Don’t Starve: Nintendo Switch Edition Review
My initial concerns about Don’t Starve: Nintendo Switch Edition was one of controlling the character and the play. Having already played the game extensively on PC, I wondered how the control aspects would move across. There are many different menus to scroll through when standing within a ramshackle base, so how would I craft items on the move? Would I be able to quickly fashion a spear from saplings and flint quickly, as a tree monster, a swarm of spiders or worse, barrel after me? I’ll come back to the answer to this, but for anyone who doesn’t know what Don’t Starve is, you will have no idea what I’m talking about.
Don’t Starve is a survival game that opens in a similar way to other survival games; you’re dumped in a randomly generated world and told to live out your days. In this instance, you seem to have been placed there by a mysterious, but incredibly dapper, gentleman. First things first, explore and pick up everything you can possibly see. As you wander the landscape and collect rocks, berries and mushrooms, lovely little sounds play out to inform you that you can now craft something. Of course, you’ll want an axe and a pickaxe, later on you’ll probably need a butterfly net and a hammer, but that’s only if you survive long enough.
Because it’s highly likely you’ll die quickly and a lot. You’ll want to chop down trees to source wood for a fire, but at any minute one of the lofty fixtures of nature could come to life and destroy you. You might be killed by bees if you disturb them or perhaps you’ll eat the wrong mushrooms which will slowly drive your character insane. This is a nice feature of the game, because it removes just hunger and health. These are obvious to survival; eat food, fill your belly and be healthy. However, should you start to lose your marbles and shadowy creatures appear on the screen, eventually becoming reality and chomping you into a void of madness induced death.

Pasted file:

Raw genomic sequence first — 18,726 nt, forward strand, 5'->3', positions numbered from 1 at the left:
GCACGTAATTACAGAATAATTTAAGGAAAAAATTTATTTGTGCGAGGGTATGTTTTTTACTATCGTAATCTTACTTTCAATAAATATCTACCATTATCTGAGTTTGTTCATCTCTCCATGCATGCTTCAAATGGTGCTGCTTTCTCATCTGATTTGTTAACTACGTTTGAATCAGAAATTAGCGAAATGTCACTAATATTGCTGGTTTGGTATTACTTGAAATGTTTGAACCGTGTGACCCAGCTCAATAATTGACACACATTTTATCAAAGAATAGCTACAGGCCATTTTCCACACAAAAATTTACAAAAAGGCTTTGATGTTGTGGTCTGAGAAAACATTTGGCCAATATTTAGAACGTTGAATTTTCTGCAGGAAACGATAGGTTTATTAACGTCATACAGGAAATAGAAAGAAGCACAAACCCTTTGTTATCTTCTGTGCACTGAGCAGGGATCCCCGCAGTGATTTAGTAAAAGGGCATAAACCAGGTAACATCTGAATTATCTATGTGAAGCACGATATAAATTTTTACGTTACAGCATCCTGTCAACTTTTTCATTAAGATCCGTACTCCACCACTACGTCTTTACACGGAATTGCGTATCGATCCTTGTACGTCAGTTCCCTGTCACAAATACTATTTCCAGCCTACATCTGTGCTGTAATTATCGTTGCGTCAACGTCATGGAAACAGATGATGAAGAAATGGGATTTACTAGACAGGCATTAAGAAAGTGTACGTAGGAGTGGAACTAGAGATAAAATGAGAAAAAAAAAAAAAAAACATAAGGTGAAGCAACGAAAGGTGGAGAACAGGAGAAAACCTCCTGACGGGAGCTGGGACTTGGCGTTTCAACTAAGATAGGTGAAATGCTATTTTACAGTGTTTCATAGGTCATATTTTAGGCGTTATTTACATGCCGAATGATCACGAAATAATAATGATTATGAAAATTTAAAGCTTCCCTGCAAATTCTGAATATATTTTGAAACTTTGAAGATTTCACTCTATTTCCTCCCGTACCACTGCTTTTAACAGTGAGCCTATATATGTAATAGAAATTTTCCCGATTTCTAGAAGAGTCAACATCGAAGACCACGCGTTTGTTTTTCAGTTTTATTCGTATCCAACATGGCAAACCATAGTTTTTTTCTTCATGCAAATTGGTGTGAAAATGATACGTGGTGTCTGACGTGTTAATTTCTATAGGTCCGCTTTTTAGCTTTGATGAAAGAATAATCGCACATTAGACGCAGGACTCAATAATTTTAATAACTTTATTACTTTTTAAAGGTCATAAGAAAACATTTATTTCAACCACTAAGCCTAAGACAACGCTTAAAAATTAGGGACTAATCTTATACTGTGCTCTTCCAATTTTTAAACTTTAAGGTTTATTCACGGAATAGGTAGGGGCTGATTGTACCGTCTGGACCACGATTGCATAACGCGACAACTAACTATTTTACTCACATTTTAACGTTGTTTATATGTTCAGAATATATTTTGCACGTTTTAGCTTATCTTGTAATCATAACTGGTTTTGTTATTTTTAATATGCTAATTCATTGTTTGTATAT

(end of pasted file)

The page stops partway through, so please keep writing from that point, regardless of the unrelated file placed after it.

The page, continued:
So, let’s get back to those controls, because with a game this tough, you don’t want to be further hampered by bad menuing. Don’t Starve: Nintendo Switch Edition does a good job of placing the menu movement on the right stick, allowing you to scroll through items quickly and then press certain buttons on the D-Pad in order to either eat, drop, store, burn or plant, depending on the item and the context. It takes a while to get used to and frustratingly there will be times when you’ll eat something before cooking it or burn flowers when really you wanted to weave them into a crown.
More frustrating for newer players will be the lack of handholding. The developer really wants you to experiment, which is fine for some, but others might just want to know that the aforementioned flower crown lowers stress or that planting trees after chopping them down decreases the chance of that tree beast appearing. And there is a lot to learn because this is the ultimate version of the game which has been out on other platforms for some time. The Switch version includes the Reign of Giants and the Shipwrecked expansions. Both of these offer new ways to play, the former bringing in more wonderfully angry monsters and the latter casting you away as Tom Hanks on a desert island.
So, Don’t Starve can feel overwhelming at first, however, when you hit your stride and start truly surviving, the game rewards you with new characters through experience and the general sense of joy from lasting another night. I should mention, the monsters come out at night – don’t get caught in the dark, this should be rule number one.
The visual style works brilliantly on the Switch in both handheld and docked. The bold outlines are eye-catching and the muted colour palette lends the game a sense of mystery. Having the full experience of Don’t Starve on the move is wonderful and the day/night cycle is just the right length to hop on and play during a break in your real life. As survival games go, this is one of the best you will find for the Switch.
Version Tested: Nintendo Switch
Review copy provided by Klei Entertainment